Thursday, March 24, 2011

Read Like You Mean It

Read like you mean it. You may be saying, "What does that even mean and who are YOU to tell me I don't read correctly?" and this is where I ask, "well do you?"

Read like you mean it. I am a college student and all I ever hear about is close reading. Reading so that you understand the "text" as they say. Reading and marking things up; more than underlining and highlighting, I'm talking annotations, acronyms and yes, underlining and highlighting. They call this "marginalia" and as I stated, close reading. I call it reading like a writer. Let me explain.

It is all well and good to read for inspiration but did you ever question how or why someone has written that beautiful sentence or constructed a paragraph the way they have? How all those elements, the sentence, paragraph, rhythm of the prose relates to the theme of the novel? If you have, you are reading like a writer.

But I think it is important also to use the margins and no it is not because I'm Ms. Jo College. I can't tell you how many times I've read something, mentally noted that this sentence is constructed with the most fluid language I've ever seen, went to sleep and have totally forgotten not only where the sentence was located, but about the entire sentence. That kind of error impedes my growth as a writer. Why? Because I am not actively looking for ways to practice different styles, forms, ways of communicating that may benefit my work in some way, whether or not I use the same structured sentence as Amy Hempel or not it still helps. It is important to annotate and put into practice what you've annotated.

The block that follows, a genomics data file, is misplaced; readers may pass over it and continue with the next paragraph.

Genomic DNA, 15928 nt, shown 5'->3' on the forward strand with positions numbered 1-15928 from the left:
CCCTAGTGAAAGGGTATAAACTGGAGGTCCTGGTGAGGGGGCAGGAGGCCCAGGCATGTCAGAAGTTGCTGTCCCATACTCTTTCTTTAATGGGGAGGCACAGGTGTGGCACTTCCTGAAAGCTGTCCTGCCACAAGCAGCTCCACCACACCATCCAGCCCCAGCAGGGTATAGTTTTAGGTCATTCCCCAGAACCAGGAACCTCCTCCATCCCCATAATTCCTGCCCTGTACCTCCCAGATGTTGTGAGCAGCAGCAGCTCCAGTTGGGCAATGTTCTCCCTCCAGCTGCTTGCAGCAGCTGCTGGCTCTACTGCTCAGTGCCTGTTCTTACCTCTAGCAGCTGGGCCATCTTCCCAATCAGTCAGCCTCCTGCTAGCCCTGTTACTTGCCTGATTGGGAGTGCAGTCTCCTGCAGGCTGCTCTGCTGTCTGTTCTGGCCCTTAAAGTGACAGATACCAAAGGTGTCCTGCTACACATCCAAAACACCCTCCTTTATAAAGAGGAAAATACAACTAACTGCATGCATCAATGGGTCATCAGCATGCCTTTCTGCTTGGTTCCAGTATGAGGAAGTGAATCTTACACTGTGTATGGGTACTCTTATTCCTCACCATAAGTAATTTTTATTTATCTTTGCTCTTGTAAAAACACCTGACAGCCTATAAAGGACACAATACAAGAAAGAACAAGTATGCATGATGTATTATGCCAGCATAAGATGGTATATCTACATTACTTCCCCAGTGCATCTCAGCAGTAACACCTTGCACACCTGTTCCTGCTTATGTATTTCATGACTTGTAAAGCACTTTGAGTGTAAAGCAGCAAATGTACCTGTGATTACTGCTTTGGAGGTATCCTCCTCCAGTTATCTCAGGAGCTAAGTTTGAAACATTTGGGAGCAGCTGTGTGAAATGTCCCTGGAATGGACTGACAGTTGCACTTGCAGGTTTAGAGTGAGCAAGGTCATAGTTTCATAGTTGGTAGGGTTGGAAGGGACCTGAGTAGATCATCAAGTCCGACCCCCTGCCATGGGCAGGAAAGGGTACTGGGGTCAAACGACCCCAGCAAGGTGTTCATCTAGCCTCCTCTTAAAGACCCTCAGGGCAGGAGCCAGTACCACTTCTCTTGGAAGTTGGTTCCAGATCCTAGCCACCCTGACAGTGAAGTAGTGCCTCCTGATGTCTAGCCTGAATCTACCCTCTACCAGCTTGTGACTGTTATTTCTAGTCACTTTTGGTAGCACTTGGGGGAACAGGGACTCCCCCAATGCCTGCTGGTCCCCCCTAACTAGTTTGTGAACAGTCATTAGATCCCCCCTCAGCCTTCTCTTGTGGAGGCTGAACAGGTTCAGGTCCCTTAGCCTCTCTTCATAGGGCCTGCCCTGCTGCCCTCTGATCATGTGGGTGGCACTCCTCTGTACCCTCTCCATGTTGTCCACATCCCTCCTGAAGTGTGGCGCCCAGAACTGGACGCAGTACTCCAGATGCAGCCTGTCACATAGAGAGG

Another way of looking at another writer's work is rewriting it after you've read and annotated the novel. For instance, I've rewritten one of my favorite short stories, "In the Cemetary Where Al Jolson is Buried" by Amy Hempel. This is similar to annotating in that you get the feel of the direction the writer wanted to go, how he/she uses language and it becomes a part of your own writing, but in your own style.

A suggestion for those of you who feel like it is a lot of work when you just want to enjoy a book, read the book first without annotating or underlining. Soak it in. Enjoy it. Then scrutinize the hell out of it later.
Reading like you mean it is essential to writing like you own the language. Now, feel free to chastise and debate me, if you wish. ;-)

Tiffany White is a regular reader of The Literary Lab. She writes literary fiction which is also a testament to her insanity, her thirst for realism at the expense of a successful career. She bites kittens and puppies and wears her socks on the outside of her pants regularly. You can find Tiffany on her blog, The Inkwell.